I’m sure someone thought this was clever. It’s not. Newsbusters pointed it out yesterday.
Whatever one thinks of the issue of gay marriage, we should agree on this: mocking someone’s religious convictions to sell soap is not cool. In fact, it’s repellent.
UPDATE: Ad Week reports it’s not real; the ad done was done on spec:
Tide has already made one commercial featuring a gay couple—it’s been airing in Canada, as Procter & Gamble considers bringing it to the U.S.. And now, an ad for Tide to Go about gay marriage has gone viral, garnering over 400,000 views on Facebook.
But the spot is actually spec work from Tiny Giant director Mark Nickelsburg.
While any spot like this from a major brand would probably do well online right now, this one successfully thwarts the viewer’s expectations—gay marriage isn’t what’s offensive here—and that certainly helps push up the view count.
P&G did not immediately responded to a request for comment. But it would be smart for Tide to use this excitement to finally roll out its current ad featuring a gay couple in the U.S.
“Gay marriage isn’t what’s offensive here,” says Ad Week. Which evidently believes traditional religious attitudes about gay marriage are what’s offensive.
Classy, Ad Week.
And there’s this explanation:
A commercial released Tuesday that poked fun at the recent same-sex marriage fight in Rowan County, Kentucky using Tide products will not air on television. The commercial, which was not backed by home goods giant Procter & Gamble, was a “spec spot,” said director Mark Nickelsburg. A spec spot is used as a resume item that commercial directors can take to potential clients, Nickelsburg said. “It’s basically to show clients what we are capable of,” he said. “It just sort of snowballed from there.” Thousands of news outlets online wrote about Nickelsburg’s ad after he posted it on Facebook Tuesday.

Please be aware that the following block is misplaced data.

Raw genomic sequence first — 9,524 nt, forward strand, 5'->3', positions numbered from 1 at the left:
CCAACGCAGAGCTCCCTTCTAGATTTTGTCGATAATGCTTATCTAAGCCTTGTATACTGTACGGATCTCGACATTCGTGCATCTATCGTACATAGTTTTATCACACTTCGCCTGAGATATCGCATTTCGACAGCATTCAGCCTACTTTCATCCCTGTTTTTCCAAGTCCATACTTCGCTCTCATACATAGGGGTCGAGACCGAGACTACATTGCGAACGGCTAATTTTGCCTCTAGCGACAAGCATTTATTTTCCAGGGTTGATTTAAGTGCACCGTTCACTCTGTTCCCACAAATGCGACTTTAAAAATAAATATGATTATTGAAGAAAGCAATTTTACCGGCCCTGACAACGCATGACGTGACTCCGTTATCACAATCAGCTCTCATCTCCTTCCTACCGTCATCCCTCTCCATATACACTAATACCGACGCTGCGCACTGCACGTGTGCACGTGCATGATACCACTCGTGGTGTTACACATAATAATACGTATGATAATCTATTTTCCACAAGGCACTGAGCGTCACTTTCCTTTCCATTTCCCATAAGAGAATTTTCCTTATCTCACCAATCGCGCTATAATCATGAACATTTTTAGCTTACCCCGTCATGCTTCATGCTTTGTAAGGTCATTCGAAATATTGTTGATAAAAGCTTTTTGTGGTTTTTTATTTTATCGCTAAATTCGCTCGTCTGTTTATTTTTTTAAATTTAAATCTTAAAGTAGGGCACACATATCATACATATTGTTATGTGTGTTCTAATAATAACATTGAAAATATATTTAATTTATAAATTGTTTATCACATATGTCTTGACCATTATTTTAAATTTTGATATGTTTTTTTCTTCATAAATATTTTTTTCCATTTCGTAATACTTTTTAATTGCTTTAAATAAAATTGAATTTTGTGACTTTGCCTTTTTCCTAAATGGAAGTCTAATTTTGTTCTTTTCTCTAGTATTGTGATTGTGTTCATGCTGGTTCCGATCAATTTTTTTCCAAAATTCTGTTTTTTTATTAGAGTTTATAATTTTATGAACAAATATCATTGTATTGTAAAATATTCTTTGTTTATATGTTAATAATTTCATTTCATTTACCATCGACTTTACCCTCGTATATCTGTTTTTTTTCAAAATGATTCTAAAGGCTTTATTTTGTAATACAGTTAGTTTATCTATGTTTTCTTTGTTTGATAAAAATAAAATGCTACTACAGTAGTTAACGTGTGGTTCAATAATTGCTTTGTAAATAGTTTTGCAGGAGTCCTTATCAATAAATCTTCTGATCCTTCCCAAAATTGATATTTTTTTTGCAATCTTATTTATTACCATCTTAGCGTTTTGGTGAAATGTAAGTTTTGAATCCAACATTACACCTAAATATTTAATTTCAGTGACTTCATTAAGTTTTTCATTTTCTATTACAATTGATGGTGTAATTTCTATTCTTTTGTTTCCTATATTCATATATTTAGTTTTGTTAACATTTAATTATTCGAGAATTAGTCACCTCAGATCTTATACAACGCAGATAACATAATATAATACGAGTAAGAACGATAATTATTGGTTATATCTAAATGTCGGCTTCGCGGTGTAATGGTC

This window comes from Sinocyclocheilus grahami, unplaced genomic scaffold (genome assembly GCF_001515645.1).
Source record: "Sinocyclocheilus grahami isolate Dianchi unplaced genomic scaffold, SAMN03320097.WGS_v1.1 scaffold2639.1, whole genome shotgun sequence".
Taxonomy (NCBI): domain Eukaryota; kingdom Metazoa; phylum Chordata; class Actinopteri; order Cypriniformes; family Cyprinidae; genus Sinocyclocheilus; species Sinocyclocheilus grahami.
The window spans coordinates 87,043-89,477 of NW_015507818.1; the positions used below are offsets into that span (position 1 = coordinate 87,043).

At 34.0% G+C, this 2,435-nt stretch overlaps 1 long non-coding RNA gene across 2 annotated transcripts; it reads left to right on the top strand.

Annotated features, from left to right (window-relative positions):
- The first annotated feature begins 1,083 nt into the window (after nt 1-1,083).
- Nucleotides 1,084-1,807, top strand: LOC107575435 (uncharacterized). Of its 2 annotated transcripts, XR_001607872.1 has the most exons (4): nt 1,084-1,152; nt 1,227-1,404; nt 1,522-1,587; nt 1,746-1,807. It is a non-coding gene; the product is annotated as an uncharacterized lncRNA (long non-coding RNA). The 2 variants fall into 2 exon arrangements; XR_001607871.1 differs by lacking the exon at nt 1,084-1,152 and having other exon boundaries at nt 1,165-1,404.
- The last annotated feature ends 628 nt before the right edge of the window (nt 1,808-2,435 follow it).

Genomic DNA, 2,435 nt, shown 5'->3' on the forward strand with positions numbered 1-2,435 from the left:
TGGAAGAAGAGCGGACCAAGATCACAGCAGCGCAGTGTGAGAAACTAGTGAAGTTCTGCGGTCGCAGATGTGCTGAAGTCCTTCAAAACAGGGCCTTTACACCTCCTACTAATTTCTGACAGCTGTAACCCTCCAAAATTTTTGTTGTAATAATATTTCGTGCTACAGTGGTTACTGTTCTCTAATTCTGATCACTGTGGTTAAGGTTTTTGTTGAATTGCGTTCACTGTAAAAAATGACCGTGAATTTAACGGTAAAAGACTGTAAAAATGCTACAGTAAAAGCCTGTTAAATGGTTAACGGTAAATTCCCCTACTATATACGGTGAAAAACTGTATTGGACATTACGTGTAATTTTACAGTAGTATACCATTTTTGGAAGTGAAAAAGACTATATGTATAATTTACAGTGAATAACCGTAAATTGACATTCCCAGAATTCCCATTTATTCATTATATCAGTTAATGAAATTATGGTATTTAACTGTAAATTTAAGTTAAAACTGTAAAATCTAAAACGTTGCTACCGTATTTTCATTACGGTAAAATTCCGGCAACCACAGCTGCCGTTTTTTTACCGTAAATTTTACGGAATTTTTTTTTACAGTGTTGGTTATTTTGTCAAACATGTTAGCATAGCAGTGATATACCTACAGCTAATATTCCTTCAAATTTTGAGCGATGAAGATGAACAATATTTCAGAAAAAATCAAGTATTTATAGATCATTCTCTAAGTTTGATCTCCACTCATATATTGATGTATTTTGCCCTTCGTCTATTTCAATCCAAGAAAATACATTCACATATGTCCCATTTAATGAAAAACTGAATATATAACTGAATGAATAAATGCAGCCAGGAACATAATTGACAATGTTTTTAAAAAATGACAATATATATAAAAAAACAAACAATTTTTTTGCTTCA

The commercial above is just part of a rising tide (yeah, pun intended) of ads depicting gays. There’s this sly new commercial for TDBank—an ad so subtle, in fact, a friend who saw it said, “You mean they aren’t just besties?”:
And then there’s this one, for Chobani yogurt, which is a lot LESS subtle:
Do you sense a theme? I think Mel Brooks” “The Producers” put it best: